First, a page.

Chapter 5Probability: What are the Chances?Target Goals:I can interpret probability as a long run frequency.I can use simulation to model chance behavior. D1: 5.1 The Study of Randomness h.w: p 293: 1–11 odd, 15,17
Randomness & Probability Models Random? • How would you describe something that is random? Behavior is random if, • while individual outcomes are uncertain • for a large number of repetitions, outcomes are regularly distributed.
Randomness Example: • If I roll a die once, I can’t predict with any certainty what number it will land on, but if I roll sixty times, I can expect it to land on 1-ten times, 2-ten times, 3-ten times, etc.
Consider flipping a coin and recording the relative frequency of heads. When the number of coin flips is small, there is a lot of variability in the relative frequency of “heads” (as shown in this graph). What do you notice in the graph at the right?
The graph at the right shows the relative frequency when the coin is flipped a large number of times. What do you notice in this graph at the right? Consider flipping a coin and recording the relative frequency of heads.
Law of Large Numbers Notice how the relative frequency of heads approaches ½ the larger the number of trials!
Probability The probability of an outcome • describes the pattern of chance outcome, and • is the proportion of times the outcome would occur for a large number of repetitions. • Example: The probability of a die landing on 4 is the proportion of times a die lands on 4 for a large number of repetitions. OR in other words, after a large number of trials, the relative frequency approaches the true probability.
Exercise: SHAQ The basketball player Shaquille O’Neal made about half of his free throws over the entire season. • We will use the calculator to simulate 100 free throws shot independently by a player who has a probability 0.5 of making each shot. • We let the number 1 represent the outcome “Hit” and 0 represent a “Miss”.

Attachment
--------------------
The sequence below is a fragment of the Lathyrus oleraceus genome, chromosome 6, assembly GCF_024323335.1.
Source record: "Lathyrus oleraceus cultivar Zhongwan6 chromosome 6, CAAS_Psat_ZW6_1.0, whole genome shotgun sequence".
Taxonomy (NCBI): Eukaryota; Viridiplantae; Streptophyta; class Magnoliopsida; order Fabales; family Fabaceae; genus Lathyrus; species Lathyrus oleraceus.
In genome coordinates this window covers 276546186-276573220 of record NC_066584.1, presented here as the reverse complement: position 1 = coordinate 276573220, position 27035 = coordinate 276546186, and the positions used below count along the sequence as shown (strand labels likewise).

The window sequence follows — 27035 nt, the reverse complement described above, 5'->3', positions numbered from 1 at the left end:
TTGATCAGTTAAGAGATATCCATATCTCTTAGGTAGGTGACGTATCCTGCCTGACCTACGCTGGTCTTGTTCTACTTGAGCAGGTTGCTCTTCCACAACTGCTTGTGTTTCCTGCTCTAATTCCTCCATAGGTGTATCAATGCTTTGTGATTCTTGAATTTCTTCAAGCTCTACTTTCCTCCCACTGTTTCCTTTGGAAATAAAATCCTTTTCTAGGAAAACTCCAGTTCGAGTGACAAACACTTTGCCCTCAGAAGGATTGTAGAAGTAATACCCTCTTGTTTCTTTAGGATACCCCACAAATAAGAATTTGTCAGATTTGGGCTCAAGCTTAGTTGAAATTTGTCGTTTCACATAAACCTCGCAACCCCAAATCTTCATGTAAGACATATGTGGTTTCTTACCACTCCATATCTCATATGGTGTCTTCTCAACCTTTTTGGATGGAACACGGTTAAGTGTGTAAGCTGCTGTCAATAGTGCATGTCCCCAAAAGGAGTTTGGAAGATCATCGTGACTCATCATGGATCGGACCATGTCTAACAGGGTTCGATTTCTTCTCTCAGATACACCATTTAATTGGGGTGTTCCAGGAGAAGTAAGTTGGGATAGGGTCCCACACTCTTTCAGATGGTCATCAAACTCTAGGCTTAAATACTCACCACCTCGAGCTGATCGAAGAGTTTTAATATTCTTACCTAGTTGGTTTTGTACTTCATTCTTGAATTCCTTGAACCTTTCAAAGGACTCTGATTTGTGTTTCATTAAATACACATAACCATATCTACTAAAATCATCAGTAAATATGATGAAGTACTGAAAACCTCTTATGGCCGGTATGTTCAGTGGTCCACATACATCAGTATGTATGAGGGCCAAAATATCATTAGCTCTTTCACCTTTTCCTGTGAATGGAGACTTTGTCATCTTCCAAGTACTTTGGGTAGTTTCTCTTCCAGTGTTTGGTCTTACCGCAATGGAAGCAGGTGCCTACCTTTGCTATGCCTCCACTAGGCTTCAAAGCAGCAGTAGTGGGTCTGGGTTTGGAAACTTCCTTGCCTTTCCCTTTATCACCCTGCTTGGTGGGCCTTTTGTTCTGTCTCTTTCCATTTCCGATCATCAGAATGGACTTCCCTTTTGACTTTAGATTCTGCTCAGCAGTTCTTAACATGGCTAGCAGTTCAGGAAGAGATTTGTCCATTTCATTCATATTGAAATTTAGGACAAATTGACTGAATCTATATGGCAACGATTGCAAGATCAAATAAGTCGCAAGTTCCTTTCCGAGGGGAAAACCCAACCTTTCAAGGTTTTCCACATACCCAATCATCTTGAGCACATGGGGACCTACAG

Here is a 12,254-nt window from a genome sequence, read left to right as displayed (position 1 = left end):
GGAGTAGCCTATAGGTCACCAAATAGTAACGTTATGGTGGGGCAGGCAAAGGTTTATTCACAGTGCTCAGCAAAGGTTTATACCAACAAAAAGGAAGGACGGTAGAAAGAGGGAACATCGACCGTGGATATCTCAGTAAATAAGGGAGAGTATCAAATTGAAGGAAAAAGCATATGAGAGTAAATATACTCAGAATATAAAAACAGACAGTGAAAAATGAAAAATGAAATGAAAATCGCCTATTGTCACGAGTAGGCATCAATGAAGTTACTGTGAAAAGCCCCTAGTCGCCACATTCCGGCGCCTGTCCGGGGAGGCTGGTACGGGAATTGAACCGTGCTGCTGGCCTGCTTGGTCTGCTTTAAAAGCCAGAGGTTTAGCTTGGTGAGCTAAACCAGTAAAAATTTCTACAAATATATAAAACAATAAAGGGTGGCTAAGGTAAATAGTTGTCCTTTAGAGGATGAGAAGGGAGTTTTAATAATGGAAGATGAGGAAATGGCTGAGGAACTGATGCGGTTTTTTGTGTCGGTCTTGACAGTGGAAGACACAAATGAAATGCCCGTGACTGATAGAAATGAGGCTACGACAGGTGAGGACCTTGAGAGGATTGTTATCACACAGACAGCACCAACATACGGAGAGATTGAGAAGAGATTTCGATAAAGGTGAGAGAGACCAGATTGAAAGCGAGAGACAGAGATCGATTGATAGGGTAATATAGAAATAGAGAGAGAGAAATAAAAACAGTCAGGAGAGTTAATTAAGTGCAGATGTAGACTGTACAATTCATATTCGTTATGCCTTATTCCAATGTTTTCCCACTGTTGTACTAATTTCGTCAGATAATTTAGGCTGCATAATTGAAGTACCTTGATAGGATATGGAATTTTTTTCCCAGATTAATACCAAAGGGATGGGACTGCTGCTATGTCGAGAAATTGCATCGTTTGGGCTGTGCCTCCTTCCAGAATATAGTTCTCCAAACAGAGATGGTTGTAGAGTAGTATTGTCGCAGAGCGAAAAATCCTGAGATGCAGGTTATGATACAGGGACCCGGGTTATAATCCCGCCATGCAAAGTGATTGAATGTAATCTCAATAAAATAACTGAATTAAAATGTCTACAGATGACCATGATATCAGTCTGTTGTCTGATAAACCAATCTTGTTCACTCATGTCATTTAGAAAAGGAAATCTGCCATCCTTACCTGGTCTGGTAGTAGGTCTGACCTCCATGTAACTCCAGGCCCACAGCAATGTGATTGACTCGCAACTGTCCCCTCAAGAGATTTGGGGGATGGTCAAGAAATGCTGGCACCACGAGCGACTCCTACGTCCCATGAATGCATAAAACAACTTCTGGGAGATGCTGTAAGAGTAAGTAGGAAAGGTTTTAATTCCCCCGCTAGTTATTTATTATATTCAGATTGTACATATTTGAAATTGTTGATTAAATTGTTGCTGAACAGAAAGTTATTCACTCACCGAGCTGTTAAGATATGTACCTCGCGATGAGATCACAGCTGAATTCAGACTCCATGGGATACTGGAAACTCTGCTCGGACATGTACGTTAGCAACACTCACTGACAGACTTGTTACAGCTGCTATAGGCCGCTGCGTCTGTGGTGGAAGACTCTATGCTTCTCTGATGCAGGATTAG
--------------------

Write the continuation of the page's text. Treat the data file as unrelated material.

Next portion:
a. Calculator Keystrokes • Enter the command MATH:PRB:randInt(0, 1, 100) • Store in SHAQ (must press “APHA” key with letter) • This tells the calculator to randomly select a hit (1) or a miss (0), do this 100 times in succession, and store the results in the list named SHAQ.
b. What percent of the 100 shots are hits? • Enter STAT: CALC: 1–Var Stats: enter • Retrieve SHAQ from name list. • 2nd STAT(LIST): NAMES • Scroll down to SHAQ: enter • The percent in x bar (mean) records the number of 1’s or “Hits”.
c. Examine the sequence of hits and misses. How long was the longest run of shots made? Of shots missed? • Examine SHAQ list: • Clear L1: STAT:ClrList(4): enter: L1 • Store SHAQ in L1
The myth of the “law of averages”. • Interesting fact: • sequences of random outcomes often • show runs longer than our intuition thinks likely.
Ex: Golden Ticket Parking Lottery Simulation 95 students have permission to park on campus. What is the probability that a fair lottery would result in two winners from the 28 students in the AP Statistics class? Reading across row 139 in Table D, look at pairs of digits until you see two different labels from 01-95. Record whether or not both winners are members of the AP Statistics Class. Based on 18 repetitions of our simulation, both winners came from the AP Statistics class 3 times, so the probability is estimated as 16.67%.
Exercise: How Many Tosses to Get a Head? If we toss a penny, what does experience tell you the probability of a head is? Suppose now that we toss the penny repeatedly until we get a head. • What is the probability that the first head comes up in an odd number of tosses (1, 3, 5, and so on)? • To find out, repeat the experiment 50 times, and keep record of the number of tosses needed to get a head on each of your 50 trails.
Simulate tossing penny for 50 trails For each trail: • MATH: PROB: randInt (0, 1,1): enter • Press ENTER until a 1 appears. Place a check mark next to trail if it appeared on an odd toss. • Select Enter: for a new trail and repeat 50 times. • Tally results in table provided.
Results a. From your experiment, estimate the probability of a head on the first toss. Results will vary. What value should we expect this value to have?
b. Estimate the theoretical probability that the first head appears on an odd toss. • P(head on odd # toss) = • ½ + (½)3 + (½)5 + … = 2/3 • Most answers from simulation will be between o.47 and 0.87